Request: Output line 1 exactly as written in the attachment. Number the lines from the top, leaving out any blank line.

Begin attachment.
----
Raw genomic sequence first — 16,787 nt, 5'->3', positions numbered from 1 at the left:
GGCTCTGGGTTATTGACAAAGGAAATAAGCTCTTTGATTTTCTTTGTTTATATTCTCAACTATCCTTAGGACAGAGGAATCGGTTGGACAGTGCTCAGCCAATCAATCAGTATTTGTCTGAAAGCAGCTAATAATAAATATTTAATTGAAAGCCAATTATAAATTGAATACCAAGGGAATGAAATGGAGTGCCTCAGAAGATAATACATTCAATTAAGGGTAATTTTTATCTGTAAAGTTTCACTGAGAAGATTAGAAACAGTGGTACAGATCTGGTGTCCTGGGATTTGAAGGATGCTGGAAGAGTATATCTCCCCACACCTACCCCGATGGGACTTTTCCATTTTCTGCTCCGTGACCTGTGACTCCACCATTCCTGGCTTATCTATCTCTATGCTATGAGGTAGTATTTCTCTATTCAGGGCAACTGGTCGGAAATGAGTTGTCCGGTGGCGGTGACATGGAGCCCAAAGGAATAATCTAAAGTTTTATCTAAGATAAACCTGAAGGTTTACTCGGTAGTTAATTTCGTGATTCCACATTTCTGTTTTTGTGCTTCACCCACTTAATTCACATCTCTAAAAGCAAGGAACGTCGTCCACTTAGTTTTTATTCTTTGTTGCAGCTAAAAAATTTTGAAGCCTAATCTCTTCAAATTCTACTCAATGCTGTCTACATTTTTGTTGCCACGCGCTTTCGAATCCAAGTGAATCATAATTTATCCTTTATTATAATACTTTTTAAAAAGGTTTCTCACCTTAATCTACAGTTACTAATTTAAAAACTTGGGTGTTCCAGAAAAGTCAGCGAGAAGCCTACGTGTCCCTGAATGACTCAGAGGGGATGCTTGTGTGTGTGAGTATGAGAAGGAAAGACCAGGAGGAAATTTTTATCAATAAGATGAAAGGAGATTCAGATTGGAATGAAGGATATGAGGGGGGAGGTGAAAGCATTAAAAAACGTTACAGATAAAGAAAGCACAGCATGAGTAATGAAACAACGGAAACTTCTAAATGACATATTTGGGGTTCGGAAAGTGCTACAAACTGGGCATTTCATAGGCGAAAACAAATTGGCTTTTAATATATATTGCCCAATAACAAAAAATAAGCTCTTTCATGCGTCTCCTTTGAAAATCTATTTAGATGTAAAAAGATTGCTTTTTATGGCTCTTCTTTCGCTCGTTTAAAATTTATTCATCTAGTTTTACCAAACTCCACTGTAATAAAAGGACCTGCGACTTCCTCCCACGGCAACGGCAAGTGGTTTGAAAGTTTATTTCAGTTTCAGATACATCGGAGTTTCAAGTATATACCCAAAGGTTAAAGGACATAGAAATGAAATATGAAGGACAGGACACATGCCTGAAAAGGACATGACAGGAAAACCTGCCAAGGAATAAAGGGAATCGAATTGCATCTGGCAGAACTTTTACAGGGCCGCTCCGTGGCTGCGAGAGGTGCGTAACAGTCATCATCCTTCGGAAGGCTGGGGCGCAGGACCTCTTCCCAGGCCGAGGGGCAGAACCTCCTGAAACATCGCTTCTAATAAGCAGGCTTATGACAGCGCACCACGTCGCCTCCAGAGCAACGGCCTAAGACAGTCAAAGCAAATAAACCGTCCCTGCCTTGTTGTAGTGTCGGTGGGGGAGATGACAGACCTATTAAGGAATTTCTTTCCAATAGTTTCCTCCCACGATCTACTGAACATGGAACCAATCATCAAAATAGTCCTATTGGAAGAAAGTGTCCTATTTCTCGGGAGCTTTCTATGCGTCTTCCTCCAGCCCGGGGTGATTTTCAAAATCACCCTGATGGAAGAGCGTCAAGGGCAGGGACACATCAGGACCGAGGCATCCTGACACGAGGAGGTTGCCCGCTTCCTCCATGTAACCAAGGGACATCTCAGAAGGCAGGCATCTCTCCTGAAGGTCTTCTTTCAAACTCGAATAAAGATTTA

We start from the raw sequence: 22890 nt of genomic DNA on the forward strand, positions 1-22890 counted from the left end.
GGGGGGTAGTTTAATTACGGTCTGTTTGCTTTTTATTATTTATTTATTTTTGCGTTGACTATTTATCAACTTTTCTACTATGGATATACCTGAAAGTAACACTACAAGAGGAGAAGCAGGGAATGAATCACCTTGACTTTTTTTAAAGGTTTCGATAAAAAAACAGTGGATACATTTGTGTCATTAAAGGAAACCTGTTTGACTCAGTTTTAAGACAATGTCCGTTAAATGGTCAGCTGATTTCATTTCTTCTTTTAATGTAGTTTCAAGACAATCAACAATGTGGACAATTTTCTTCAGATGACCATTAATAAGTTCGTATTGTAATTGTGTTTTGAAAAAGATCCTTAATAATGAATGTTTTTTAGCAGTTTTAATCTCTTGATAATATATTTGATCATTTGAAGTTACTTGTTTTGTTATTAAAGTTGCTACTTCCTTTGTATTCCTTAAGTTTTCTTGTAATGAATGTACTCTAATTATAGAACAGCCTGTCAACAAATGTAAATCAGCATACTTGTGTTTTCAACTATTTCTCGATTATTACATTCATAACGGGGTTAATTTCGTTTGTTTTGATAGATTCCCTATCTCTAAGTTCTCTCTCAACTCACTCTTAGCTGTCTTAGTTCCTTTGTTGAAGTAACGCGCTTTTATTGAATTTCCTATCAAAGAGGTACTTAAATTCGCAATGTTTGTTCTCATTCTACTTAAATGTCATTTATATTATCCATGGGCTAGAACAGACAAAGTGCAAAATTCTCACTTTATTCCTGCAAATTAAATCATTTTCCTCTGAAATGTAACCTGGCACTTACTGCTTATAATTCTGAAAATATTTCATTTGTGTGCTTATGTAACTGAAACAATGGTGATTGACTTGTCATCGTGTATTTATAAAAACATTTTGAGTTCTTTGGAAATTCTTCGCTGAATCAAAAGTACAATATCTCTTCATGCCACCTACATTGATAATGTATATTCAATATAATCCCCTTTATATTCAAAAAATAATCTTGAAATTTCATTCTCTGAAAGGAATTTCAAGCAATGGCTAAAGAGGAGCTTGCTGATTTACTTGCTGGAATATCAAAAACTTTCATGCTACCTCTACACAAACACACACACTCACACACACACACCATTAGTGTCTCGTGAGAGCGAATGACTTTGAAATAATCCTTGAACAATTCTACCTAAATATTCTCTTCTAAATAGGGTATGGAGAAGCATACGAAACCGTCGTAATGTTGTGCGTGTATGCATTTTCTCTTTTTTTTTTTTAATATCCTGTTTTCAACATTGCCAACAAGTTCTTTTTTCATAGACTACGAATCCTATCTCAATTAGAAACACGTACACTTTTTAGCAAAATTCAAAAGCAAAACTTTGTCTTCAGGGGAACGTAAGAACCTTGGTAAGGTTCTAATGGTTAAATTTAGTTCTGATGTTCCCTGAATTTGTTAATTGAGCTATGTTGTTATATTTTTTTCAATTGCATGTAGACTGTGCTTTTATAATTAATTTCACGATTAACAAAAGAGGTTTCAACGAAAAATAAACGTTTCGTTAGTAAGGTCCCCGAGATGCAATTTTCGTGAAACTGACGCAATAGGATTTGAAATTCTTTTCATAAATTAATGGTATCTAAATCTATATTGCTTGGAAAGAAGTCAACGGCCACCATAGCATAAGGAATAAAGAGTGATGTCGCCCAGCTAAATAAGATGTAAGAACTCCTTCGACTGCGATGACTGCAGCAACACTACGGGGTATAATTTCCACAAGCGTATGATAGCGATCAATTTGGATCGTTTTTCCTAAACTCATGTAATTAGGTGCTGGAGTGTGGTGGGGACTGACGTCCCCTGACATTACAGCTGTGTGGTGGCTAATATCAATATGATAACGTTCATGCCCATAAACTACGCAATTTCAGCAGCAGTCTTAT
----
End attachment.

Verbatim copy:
Raw genomic sequence first — 16,787 nt, 5'->3', positions numbered from 1 at the left: